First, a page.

Now let’s shift gears a bit for our third lesson:


I am no master negotiator. I would much rather rely on simple price tags or tables to tell me how much something costs. I would also rather reply on a simple sales page and buy now button to tell you how much something I’m selling costs.

But I’ve learned to embrace negotiation—and if not the art of the deal, at least asking for what I want.

The first person who got me excited about negotiation was Kari Chapin. In fact, I interviewed her on exactly that subject early on for Profit. Power. Pursuit.

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The secret to negotiation, from in this novice’s perspective, is simply realizing that every day you are presented with an opportunity to ask for what you want: whether that’s brussel sprouts instead of fries, blue instead of orange, or 15% instead of 10%.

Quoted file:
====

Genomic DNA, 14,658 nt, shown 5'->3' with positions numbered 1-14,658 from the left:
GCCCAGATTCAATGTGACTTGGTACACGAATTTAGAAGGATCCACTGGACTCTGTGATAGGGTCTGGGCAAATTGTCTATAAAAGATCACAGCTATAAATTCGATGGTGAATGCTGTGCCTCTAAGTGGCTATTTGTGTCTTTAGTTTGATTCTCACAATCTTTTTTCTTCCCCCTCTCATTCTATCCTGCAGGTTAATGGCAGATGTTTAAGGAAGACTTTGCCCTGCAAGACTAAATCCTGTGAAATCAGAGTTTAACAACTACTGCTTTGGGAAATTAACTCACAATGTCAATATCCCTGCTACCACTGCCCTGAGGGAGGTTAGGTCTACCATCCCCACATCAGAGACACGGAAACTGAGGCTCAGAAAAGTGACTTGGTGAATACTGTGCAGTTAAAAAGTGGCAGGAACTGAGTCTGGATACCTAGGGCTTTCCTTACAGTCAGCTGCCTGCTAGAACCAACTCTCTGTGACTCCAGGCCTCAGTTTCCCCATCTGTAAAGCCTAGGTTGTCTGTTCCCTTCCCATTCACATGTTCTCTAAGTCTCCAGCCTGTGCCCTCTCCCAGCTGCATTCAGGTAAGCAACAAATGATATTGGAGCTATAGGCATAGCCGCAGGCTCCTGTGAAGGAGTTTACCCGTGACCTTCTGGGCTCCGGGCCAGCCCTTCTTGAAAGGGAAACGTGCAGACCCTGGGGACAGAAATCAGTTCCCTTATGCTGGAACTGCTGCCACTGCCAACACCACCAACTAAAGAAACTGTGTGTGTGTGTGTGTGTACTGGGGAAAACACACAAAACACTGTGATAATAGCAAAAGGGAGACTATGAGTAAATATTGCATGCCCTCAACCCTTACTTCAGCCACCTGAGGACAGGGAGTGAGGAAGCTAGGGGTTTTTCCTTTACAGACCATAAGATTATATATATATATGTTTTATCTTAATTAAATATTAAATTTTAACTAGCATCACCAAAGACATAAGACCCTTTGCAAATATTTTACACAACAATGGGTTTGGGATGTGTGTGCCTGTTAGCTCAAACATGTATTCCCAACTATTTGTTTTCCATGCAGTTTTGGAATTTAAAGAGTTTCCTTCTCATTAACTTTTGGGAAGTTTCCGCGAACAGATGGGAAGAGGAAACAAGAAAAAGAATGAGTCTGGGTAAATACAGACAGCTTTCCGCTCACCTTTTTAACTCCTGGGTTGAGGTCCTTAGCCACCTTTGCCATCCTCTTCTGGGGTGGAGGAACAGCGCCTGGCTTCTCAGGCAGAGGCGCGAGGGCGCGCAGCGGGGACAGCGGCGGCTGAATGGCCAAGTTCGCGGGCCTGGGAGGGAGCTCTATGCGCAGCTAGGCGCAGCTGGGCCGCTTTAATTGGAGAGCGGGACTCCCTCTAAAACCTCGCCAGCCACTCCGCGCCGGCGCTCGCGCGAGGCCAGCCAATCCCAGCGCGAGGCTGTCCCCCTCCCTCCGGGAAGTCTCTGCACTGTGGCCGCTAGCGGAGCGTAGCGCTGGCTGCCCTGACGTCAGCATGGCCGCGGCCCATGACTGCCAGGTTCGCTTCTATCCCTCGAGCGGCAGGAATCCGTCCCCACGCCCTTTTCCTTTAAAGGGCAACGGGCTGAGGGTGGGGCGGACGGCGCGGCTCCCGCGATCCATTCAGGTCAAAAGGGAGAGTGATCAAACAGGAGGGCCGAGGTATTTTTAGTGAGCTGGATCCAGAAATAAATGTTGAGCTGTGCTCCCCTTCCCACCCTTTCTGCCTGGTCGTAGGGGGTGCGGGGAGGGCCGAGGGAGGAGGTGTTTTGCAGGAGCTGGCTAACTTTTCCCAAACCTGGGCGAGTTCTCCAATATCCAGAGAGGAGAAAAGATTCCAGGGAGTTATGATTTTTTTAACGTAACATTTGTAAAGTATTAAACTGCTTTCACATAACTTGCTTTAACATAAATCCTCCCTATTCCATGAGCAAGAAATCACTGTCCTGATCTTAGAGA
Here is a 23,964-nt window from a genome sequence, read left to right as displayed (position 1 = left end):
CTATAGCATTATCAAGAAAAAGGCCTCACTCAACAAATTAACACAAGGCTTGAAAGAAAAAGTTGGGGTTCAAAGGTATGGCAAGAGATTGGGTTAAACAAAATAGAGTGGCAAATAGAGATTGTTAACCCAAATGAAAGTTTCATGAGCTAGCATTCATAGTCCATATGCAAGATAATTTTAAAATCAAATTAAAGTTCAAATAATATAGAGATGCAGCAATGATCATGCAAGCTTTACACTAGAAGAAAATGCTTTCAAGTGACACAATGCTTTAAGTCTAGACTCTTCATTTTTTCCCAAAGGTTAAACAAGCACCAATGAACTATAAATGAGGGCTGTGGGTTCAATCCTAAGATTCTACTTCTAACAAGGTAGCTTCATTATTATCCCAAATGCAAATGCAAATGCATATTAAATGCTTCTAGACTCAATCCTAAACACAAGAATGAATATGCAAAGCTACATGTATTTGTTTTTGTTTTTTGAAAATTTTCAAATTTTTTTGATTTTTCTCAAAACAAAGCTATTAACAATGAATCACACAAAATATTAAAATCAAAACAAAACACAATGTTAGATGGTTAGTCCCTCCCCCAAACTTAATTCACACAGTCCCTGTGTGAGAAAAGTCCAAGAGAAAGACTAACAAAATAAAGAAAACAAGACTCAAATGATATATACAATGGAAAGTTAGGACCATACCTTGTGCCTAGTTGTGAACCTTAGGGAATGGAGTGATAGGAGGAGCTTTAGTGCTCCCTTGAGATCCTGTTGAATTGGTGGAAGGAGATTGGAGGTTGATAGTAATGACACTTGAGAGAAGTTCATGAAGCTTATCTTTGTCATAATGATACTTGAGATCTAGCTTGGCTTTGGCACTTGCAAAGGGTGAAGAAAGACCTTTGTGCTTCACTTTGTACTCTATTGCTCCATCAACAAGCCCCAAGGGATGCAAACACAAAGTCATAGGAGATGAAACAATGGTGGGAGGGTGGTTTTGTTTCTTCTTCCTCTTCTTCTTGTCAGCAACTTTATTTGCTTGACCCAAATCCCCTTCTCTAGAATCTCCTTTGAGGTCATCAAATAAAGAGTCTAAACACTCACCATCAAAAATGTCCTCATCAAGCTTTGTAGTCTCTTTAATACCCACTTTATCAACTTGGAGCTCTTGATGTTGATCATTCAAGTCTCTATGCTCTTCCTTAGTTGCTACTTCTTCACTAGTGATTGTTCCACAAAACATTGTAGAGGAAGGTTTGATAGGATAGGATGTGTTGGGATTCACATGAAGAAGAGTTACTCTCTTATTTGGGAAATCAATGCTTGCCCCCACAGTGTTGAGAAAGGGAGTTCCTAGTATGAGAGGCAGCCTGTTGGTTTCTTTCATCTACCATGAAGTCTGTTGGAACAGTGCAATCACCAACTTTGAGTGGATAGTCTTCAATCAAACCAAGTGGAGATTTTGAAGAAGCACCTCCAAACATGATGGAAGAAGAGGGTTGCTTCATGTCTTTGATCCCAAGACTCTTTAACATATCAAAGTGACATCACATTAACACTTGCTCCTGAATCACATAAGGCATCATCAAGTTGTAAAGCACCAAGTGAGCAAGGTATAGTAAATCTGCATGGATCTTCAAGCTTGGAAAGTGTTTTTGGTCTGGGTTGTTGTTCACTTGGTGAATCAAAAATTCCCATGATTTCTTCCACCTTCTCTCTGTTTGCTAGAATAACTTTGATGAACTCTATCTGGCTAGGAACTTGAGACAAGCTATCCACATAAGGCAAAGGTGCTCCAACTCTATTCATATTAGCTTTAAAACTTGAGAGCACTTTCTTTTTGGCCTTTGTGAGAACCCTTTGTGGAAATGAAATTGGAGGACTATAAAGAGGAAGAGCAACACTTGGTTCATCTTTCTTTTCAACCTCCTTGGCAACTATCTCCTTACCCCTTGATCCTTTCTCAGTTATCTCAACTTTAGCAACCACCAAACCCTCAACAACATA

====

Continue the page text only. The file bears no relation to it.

Stop feeling disappointed about the way things are. Recognize the opportunity. And ask for what you want instead.

Be polite, respectful, and detached from the ultimate outcome of your ask.

Also, know when it’s a deal breaker and when it’s not.

There are sometimes when it’s nice to get a few extra percentage points and there are times when it’s the difference between saying yes and saying no.

The more you practice, the better you’ll get—and the faster you’ll be able to spot opportunities and make decisions.

Also, check out friend of the pod Vanessa Van Edwards CreativeLive course: The Power of Negotiation!

That brings us to the fourth money lesson:

Cultivate An Investment Mindset